State bank

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A state bank is generally a financial institution that is chartered by a state. It differs from a reserve bank in that it does not necessarily control monetary policy (indeed, the state in question may have no legal capacity to create monetary policy), but instead usually offers only retail and commercial services.

A state bank that has been in operation for five years or less is called a de novo bank.[1]

United States

In the United States the term "state chartered bank" or "state chartered savings bank" is used in contradistinction to "national bank" or "federal savings bank", which are technically chartered across all US states. All national banks and savings institutions are chartered and regulated by the Office of the Comptroller of the Currency. State banks are chartered and regulated by a state agency (often called the Department of Financial Institutions) in the state in which its headquarters are located. In addition, state banks that are members of the Federal Reserve are regulated by the Federal Reserve; state banks that are not members of the Federal Reserve are regulated by the Federal Deposit Insurance Corporation (FDIC). Therefore, virtually every state chartered bank has both a state and federal regulator. There are a very small number of state banks that do not have FDIC insurance.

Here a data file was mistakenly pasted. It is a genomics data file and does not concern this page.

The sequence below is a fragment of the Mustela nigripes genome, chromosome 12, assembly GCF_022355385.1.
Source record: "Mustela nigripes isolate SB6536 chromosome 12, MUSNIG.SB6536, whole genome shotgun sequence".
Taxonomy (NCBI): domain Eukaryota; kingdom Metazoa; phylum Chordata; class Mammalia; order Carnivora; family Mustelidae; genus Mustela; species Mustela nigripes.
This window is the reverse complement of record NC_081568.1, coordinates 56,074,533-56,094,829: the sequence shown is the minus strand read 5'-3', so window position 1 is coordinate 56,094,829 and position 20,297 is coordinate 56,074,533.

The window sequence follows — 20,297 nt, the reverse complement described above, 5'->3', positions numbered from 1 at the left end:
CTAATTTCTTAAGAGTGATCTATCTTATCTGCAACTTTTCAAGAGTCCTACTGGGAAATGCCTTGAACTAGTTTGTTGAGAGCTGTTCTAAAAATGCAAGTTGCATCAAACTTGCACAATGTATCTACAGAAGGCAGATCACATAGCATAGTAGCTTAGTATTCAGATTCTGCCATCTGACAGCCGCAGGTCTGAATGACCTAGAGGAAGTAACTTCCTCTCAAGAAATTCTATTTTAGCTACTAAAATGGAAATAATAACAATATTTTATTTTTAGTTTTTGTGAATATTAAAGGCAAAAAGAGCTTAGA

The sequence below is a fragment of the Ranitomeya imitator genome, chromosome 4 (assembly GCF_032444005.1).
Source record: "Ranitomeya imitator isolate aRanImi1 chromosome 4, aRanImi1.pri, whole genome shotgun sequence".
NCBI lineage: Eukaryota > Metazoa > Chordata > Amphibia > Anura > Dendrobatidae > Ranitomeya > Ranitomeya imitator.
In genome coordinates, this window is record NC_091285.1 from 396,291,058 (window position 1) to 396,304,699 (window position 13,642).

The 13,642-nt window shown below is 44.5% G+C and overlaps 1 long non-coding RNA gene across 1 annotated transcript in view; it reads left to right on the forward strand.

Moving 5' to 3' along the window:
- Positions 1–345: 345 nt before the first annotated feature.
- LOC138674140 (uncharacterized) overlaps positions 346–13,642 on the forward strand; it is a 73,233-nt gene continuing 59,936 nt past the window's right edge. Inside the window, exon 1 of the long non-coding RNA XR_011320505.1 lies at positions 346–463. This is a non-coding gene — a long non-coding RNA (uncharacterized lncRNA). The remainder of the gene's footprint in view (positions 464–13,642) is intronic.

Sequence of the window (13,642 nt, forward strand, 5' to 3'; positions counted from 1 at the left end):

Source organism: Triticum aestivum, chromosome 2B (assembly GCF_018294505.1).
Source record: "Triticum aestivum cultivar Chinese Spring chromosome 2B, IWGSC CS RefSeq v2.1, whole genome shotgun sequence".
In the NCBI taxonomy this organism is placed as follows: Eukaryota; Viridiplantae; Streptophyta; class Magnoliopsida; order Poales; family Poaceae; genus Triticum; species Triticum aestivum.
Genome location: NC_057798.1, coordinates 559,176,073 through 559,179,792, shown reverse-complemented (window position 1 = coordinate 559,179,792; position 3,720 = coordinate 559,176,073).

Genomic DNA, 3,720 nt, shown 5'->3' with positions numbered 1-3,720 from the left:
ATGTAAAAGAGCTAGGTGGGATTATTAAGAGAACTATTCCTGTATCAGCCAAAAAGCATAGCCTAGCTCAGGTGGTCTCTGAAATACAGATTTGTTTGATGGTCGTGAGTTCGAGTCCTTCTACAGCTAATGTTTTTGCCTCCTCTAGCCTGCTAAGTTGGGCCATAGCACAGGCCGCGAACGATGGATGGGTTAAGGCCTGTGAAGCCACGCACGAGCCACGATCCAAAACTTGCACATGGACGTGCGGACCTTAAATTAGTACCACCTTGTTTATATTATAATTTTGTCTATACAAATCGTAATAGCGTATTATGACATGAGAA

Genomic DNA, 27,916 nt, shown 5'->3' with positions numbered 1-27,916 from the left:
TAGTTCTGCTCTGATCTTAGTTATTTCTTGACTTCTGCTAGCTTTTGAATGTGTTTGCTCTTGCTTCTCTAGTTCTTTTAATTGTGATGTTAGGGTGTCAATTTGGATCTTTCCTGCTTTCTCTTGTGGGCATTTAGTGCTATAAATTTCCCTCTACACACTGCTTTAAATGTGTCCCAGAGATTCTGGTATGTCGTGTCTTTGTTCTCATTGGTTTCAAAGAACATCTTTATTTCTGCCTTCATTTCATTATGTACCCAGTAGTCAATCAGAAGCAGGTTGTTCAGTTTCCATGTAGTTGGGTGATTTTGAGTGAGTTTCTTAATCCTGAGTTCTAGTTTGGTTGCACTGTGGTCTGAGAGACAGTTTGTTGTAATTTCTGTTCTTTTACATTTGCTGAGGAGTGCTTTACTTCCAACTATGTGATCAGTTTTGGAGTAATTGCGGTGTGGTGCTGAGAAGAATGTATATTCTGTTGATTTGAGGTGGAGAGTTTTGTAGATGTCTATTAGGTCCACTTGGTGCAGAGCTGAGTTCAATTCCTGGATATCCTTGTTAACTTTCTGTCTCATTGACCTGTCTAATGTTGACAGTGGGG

Each Australian state formerly had a state bank, but all have since been privatised. Although the Commonwealth Bank of Australia was to some extent a state bank by the above definition before privatisation, the word ‘state’ in Australia refers predominantly to the subnational entities.

List of state banks


  1. Federal Reserve Bank of Chicago. "De Novo Banks".<templatestyles src="Module:Citation/CS1/styles.css"></templatestyles>